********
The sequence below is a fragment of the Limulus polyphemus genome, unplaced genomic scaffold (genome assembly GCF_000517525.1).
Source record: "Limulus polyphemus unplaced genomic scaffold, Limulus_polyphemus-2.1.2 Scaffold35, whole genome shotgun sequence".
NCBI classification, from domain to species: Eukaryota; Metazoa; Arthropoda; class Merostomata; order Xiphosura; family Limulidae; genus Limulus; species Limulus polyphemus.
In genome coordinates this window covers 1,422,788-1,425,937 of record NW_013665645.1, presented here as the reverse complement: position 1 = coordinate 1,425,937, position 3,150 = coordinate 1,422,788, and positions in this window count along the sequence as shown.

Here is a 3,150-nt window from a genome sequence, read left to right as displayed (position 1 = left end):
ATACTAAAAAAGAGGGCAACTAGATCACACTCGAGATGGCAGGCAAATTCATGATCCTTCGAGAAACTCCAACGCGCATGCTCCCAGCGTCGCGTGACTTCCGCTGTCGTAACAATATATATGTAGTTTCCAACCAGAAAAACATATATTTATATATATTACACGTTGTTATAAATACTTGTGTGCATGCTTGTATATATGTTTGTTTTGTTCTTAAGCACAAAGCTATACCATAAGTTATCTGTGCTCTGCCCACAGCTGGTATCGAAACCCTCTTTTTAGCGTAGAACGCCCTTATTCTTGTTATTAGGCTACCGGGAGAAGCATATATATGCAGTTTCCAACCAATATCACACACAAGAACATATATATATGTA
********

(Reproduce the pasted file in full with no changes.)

The sequence below is a fragment of the Limulus polyphemus genome, unplaced genomic scaffold (genome assembly GCF_000517525.1).
Source record: "Limulus polyphemus unplaced genomic scaffold, Limulus_polyphemus-2.1.2 Scaffold35, whole genome shotgun sequence".
NCBI classification, from domain to species: Eukaryota; Metazoa; Arthropoda; class Merostomata; order Xiphosura; family Limulidae; genus Limulus; species Limulus polyphemus.
In genome coordinates this window covers 1,422,788-1,425,937 of record NW_013665645.1, presented here as the reverse complement: position 1 = coordinate 1,425,937, position 3,150 = coordinate 1,422,788, and positions in this window count along the sequence as shown.

Here is a 3,150-nt window from a genome sequence, read left to right as displayed (position 1 = left end):
ATACTAAAAAAGAGGGCAACTAGATCACACTCGAGATGGCAGGCAAATTCATGATCCTTCGAGAAACTCCAACGCGCATGCTCCCAGCGTCGCGTGACTTCCGCTGTCGTAACAATATATATGTAGTTTCCAACCAGAAAAACATATATTTATATATATTACACGTTGTTATAAATACTTGTGTGCATGCTTGTATATATGTTTGTTTTGTTCTTAAGCACAAAGCTATACCATAAGTTATCTGTGCTCTGCCCACAGCTGGTATCGAAACCCTCTTTTTAGCGTAGAACGCCCTTATTCTTGTTATTAGGCTACCGGGAGAAGCATATATATGCAGTTTCCAACCAATATCACACACAAGAACATATATATATGTA